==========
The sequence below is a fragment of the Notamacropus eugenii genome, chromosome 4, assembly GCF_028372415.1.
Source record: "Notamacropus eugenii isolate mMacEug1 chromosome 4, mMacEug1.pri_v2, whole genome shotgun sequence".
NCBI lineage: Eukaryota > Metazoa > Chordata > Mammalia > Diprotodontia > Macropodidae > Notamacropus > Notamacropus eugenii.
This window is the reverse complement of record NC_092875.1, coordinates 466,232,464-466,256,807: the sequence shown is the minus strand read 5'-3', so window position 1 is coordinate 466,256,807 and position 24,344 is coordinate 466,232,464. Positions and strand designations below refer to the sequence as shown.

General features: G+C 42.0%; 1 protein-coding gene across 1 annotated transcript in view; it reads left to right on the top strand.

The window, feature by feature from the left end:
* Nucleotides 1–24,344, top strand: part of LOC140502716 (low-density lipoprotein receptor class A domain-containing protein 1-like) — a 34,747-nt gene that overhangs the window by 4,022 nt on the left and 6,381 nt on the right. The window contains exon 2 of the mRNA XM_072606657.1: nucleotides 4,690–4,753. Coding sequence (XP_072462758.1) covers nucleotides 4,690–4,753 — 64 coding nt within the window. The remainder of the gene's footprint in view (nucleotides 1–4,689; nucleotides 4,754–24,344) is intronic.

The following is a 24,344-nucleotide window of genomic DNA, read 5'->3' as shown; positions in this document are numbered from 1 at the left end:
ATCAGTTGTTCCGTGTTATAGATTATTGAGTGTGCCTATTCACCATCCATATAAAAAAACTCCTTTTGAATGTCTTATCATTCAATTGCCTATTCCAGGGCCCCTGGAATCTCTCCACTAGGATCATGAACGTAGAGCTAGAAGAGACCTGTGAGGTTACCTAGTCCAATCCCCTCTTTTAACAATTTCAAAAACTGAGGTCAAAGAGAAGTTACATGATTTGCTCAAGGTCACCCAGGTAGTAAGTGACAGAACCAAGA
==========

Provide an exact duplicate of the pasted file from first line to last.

The sequence below is a fragment of the Notamacropus eugenii genome, chromosome 4, assembly GCF_028372415.1.
Source record: "Notamacropus eugenii isolate mMacEug1 chromosome 4, mMacEug1.pri_v2, whole genome shotgun sequence".
NCBI lineage: Eukaryota > Metazoa > Chordata > Mammalia > Diprotodontia > Macropodidae > Notamacropus > Notamacropus eugenii.
This window is the reverse complement of record NC_092875.1, coordinates 466,232,464-466,256,807: the sequence shown is the minus strand read 5'-3', so window position 1 is coordinate 466,256,807 and position 24,344 is coordinate 466,232,464. Positions and strand designations below refer to the sequence as shown.

General features: G+C 42.0%; 1 protein-coding gene across 1 annotated transcript in view; it reads left to right on the top strand.

The window, feature by feature from the left end:
* Nucleotides 1–24,344, top strand: part of LOC140502716 (low-density lipoprotein receptor class A domain-containing protein 1-like) — a 34,747-nt gene that overhangs the window by 4,022 nt on the left and 6,381 nt on the right. The window contains exon 2 of the mRNA XM_072606657.1: nucleotides 4,690–4,753. Coding sequence (XP_072462758.1) covers nucleotides 4,690–4,753 — 64 coding nt within the window. The remainder of the gene's footprint in view (nucleotides 1–4,689; nucleotides 4,754–24,344) is intronic.

The following is a 24,344-nucleotide window of genomic DNA, read 5'->3' as shown; positions in this document are numbered from 1 at the left end:
ATCAGTTGTTCCGTGTTATAGATTATTGAGTGTGCCTATTCACCATCCATATAAAAAAACTCCTTTTGAATGTCTTATCATTCAATTGCCTATTCCAGGGCCCCTGGAATCTCTCCACTAGGATCATGAACGTAGAGCTAGAAGAGACCTGTGAGGTTACCTAGTCCAATCCCCTCTTTTAACAATTTCAAAAACTGAGGTCAAAGAGAAGTTACATGATTTGCTCAAGGTCACCCAGGTAGTAAGTGACAGAACCAAGA